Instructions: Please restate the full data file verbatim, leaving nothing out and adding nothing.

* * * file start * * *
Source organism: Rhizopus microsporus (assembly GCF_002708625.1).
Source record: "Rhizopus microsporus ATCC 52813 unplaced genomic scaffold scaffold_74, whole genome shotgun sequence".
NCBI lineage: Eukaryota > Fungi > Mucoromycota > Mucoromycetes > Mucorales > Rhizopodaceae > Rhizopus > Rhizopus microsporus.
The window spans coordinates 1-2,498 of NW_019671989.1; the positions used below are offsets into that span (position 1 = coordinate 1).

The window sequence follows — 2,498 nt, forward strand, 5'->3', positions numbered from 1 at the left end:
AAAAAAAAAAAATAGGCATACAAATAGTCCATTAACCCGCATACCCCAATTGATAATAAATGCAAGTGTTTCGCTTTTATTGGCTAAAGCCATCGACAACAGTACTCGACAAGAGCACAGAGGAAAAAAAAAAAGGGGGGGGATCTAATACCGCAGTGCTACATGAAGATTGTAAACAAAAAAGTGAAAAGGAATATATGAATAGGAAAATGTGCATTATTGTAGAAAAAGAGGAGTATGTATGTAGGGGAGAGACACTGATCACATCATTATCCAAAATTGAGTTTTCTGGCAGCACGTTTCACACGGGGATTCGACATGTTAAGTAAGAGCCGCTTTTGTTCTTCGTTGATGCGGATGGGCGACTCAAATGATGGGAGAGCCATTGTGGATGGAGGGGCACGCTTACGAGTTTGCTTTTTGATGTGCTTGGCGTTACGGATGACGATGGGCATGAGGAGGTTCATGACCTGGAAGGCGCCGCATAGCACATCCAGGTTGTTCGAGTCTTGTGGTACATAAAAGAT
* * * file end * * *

Source organism: Rhizopus microsporus (assembly GCF_002708625.1).
Source record: "Rhizopus microsporus ATCC 52813 unplaced genomic scaffold scaffold_74, whole genome shotgun sequence".
NCBI lineage: Eukaryota > Fungi > Mucoromycota > Mucoromycetes > Mucorales > Rhizopodaceae > Rhizopus > Rhizopus microsporus.
The window spans coordinates 1-2,498 of NW_019671989.1; the positions used below are offsets into that span (position 1 = coordinate 1).

The window sequence follows — 2,498 nt, forward strand, 5'->3', positions numbered from 1 at the left end:
AAAAAAAAAAAATAGGCATACAAATAGTCCATTAACCCGCATACCCCAATTGATAATAAATGCAAGTGTTTCGCTTTTATTGGCTAAAGCCATCGACAACAGTACTCGACAAGAGCACAGAGGAAAAAAAAAAAGGGGGGGGATCTAATACCGCAGTGCTACATGAAGATTGTAAACAAAAAAGTGAAAAGGAATATATGAATAGGAAAATGTGCATTATTGTAGAAAAAGAGGAGTATGTATGTAGGGGAGAGACACTGATCACATCATTATCCAAAATTGAGTTTTCTGGCAGCACGTTTCACACGGGGATTCGACATGTTAAGTAAGAGCCGCTTTTGTTCTTCGTTGATGCGGATGGGCGACTCAAATGATGGGAGAGCCATTGTGGATGGAGGGGCACGCTTACGAGTTTGCTTTTTGATGTGCTTGGCGTTACGGATGACGATGGGCATGAGGAGGTTCATGACCTGGAAGGCGCCGCATAGCACATCCAGGTTGTTCGAGTCTTGTGGTACATAAAAGAT